CONCERNS have been raised over the ability to deal with emergencies in a Highland area that is expected to be without a car ferry for between six and eight weeks.

Highland Council has been unable to source a relief car ferry as it detailed an emergency plan to deal with the loss of the Corran ferry service which has been pulled after both its vessels broke down.

Two boats have been drafted in to replace the two stricken Corran ferry vessels that could together transport 42 cars - but they will be for passengers only.

Highland Council says an emergency plan for the busiest single-vessel ferry route in Scotland will remain in place for six to eight weeks.

The two existing ferry vessels, which have broken down, have been deemed to be in need of "urgent replacement" for some time as MV Corran is 23 years old and the relief vessel Maid of Glencoul is 48 years old.

People living in Fort William, Ardgour, Sunart, Ardnamurchan, Moidart, Morar, Morvern and the Isle of Mull are among those who regularly use the ferry.

It is also used by visitors to the area.

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But there is now concern that with no alternative car ferry it will affect the ability of the emergency services dealing with incidents.

Without the ferries, a five-minute ferry journey takes motorists on a journey of at least one hour and 20 minutes as drivers are forced to drive around Loch Linnhe.

Dr Michael Foxley, the former leader of Highland Council and vice chairman of Ardgour Community Council said: "A passenger ferry is far from ideal. There is a real issue for emergency vehicles. They would have to go the long way round.

"If you are talking about this remaining in place for six to eight weeks it is a concern."

A catamaran, operated by Cruise Loch Linnhe, has been chartered by the council for the duration of the stoppage and can accommodate 65 foot passengers. It will operate two return trips on a daily basis, seven days a week.

The first trip is due to operate from 7.45pm on Wednesday from Fort William to Ardgour.

It will be free for local residents who are able to provide proof of residency and it the council said it is hoped to increase the frequency of the shuttle service in approximately a fortnight's time if another vessel becomes available.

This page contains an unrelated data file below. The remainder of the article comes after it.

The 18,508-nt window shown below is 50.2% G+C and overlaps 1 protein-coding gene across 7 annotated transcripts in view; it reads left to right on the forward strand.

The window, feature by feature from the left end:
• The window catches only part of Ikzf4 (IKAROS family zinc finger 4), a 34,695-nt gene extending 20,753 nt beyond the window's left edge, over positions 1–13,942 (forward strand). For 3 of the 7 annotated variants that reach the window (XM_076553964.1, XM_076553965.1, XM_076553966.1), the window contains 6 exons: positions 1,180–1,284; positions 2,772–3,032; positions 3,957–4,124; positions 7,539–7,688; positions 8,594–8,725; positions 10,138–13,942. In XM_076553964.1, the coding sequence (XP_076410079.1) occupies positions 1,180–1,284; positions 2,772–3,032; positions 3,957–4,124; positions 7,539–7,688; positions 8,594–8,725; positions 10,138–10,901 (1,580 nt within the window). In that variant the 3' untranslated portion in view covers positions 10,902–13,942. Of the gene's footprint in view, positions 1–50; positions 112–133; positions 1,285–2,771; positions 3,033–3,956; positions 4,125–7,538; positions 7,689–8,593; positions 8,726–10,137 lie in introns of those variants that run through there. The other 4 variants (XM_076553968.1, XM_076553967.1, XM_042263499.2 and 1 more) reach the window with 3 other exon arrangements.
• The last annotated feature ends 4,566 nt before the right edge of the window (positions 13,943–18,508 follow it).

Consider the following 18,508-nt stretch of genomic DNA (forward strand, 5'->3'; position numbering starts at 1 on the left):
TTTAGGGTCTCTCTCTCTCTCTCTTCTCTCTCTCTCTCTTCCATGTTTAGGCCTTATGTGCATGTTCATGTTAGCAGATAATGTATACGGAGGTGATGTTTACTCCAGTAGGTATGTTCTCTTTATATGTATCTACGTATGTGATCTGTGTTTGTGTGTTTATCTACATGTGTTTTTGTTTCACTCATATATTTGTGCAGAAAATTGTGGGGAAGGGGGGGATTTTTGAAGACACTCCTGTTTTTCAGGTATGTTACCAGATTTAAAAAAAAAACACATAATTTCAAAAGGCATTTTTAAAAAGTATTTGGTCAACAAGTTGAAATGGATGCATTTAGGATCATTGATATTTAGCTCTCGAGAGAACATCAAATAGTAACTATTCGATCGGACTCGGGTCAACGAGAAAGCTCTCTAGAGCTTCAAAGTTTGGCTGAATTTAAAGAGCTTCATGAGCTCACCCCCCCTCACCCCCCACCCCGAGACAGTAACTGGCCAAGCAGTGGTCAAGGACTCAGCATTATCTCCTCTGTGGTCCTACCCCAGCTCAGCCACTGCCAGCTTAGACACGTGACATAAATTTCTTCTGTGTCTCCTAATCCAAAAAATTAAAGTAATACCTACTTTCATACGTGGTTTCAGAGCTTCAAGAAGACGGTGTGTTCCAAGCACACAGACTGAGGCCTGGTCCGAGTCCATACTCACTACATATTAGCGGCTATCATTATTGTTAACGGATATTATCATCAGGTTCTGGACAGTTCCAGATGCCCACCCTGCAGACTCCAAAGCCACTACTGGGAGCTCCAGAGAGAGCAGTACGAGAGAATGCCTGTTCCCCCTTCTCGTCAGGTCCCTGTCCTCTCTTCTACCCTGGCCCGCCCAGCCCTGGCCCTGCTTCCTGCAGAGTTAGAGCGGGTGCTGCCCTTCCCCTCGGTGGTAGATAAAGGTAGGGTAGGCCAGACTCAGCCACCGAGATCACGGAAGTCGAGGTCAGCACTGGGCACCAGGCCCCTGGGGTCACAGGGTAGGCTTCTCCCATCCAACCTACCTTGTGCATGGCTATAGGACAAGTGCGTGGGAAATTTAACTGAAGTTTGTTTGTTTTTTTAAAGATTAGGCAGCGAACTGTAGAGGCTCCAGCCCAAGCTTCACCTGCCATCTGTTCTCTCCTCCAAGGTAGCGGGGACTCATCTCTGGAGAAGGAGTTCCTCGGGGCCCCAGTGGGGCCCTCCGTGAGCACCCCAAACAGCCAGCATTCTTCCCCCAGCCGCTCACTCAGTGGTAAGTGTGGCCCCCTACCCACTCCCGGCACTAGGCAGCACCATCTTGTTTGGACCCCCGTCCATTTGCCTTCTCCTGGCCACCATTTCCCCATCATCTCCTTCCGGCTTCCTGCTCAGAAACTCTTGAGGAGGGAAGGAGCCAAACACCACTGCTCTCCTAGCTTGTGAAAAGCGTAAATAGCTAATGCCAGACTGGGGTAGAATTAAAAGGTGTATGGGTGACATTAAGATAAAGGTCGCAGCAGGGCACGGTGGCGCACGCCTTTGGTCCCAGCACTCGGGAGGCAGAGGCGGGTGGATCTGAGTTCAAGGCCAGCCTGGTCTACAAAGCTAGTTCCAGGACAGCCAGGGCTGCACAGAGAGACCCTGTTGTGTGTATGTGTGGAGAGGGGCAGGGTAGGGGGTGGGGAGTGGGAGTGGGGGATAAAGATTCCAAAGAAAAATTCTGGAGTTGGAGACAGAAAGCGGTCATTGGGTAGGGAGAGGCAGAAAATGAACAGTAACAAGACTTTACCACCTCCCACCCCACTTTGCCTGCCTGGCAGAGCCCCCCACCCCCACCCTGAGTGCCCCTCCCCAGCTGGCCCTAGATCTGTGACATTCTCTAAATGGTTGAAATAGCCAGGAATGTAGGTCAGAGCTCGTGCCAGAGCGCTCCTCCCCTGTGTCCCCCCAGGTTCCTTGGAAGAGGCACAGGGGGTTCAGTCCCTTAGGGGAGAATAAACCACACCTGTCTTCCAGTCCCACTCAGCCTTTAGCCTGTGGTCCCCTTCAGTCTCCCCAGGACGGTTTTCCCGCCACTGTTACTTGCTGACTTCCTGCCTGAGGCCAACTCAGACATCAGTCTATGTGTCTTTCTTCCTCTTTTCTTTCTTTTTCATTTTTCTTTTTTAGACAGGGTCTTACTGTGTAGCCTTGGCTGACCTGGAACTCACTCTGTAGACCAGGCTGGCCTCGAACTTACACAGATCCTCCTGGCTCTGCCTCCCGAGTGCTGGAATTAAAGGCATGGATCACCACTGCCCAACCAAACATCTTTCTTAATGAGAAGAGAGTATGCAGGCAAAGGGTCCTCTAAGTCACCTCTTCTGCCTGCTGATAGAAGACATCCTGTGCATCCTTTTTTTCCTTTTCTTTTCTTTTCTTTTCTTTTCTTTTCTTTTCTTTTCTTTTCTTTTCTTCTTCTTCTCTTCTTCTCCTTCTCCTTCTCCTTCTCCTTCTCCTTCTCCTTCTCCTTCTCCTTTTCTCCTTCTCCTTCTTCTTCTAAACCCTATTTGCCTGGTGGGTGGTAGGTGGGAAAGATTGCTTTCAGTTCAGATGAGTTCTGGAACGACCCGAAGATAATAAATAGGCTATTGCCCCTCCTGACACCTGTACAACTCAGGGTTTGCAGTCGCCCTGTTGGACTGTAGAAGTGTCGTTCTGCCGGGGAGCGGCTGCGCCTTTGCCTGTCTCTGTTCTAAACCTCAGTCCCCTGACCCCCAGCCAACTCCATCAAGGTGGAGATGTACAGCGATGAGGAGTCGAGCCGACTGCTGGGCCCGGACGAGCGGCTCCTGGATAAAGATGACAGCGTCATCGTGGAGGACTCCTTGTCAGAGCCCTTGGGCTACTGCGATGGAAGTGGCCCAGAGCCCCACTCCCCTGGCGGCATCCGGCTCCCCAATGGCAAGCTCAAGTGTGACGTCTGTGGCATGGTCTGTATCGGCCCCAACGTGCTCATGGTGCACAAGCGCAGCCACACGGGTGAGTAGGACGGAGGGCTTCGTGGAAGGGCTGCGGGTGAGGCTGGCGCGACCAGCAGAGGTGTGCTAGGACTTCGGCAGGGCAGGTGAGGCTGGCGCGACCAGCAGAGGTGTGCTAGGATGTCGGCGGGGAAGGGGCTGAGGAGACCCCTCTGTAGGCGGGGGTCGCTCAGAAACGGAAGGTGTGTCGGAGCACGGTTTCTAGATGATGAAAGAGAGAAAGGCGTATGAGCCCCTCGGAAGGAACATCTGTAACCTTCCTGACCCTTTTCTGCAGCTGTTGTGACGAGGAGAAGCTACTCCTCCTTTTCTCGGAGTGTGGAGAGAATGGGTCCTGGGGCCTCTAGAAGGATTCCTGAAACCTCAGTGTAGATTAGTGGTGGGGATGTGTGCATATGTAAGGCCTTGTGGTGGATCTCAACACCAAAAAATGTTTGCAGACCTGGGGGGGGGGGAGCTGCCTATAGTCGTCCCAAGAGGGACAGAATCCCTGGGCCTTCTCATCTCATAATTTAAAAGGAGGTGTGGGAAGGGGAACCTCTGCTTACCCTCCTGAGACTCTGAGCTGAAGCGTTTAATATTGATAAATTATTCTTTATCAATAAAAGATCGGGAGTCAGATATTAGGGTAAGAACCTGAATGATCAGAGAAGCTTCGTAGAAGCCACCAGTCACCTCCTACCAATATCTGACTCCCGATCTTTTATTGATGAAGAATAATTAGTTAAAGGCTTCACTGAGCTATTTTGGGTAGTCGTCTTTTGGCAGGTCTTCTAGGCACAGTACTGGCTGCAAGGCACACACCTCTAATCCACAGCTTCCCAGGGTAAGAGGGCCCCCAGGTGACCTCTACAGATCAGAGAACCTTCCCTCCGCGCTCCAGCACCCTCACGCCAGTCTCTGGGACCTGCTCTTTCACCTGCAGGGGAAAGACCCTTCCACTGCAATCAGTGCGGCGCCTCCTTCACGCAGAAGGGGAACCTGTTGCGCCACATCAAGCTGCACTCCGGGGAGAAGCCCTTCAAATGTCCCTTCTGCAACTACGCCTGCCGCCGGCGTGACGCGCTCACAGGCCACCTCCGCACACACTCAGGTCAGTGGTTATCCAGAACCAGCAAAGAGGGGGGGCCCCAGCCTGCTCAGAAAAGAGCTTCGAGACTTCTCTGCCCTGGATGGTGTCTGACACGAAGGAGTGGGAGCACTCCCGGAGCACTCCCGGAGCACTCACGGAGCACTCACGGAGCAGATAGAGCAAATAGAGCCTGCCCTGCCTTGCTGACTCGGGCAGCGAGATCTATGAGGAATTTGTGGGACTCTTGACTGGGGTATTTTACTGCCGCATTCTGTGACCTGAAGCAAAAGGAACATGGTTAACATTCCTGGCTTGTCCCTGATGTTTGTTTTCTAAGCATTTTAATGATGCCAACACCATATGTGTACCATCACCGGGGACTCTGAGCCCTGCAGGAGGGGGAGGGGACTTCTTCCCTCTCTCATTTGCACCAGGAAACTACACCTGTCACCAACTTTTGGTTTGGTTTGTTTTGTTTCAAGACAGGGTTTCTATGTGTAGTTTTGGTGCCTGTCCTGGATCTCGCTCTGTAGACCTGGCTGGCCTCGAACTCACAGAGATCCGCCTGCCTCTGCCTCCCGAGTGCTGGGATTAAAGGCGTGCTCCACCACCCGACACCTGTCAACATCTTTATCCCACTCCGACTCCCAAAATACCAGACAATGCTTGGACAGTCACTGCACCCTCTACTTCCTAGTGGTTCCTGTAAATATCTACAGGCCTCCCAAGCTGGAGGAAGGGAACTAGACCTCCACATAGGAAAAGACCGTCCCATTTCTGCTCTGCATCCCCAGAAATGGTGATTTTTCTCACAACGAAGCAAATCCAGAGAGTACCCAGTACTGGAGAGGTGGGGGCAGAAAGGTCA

A second foot passenger service will be provided by a separate covered fast-rib vessel that will be able to take up to 12 foot passengers at a time across the Corran Narrows. This service will begin as soon as the boat arrives, anticipated to be early next week.

The council has so far been unable to say how much the emergency plan will cost and what will happen with emergency vehicles, freight and those needing to use a car.

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The route normally served by MV Corran, which can take 28 cars and MV Maid of Glencoul, which can take 14, carries more than 270,000 vehicles each year.

The return of the main vessel MV Corran to Lochaber has been delayed since October.

A reduced service has been in operation on the route between the Ardnamurchan peninsula and Corran which provides direct road access to Fort William, while repair work is carried out on the main MV Corran vessel.

But after the relief vessel, the Maid of Glencoul broke down on Friday, Highland Council said there could be no service for several weeks.

The community council for Sunart, the rural district in the south west of Lochaber, is among those who have lodged complaints with Highland Council about the breakdown and have demanded an investigation into what it called a "scandal".

The cost of replacing the two ageing ferries at the centre of the new ferry fiasco is £60m and had been deemed "unaffordable" by some Highland councillors. A business case for a replacement has not identified funding for replacements.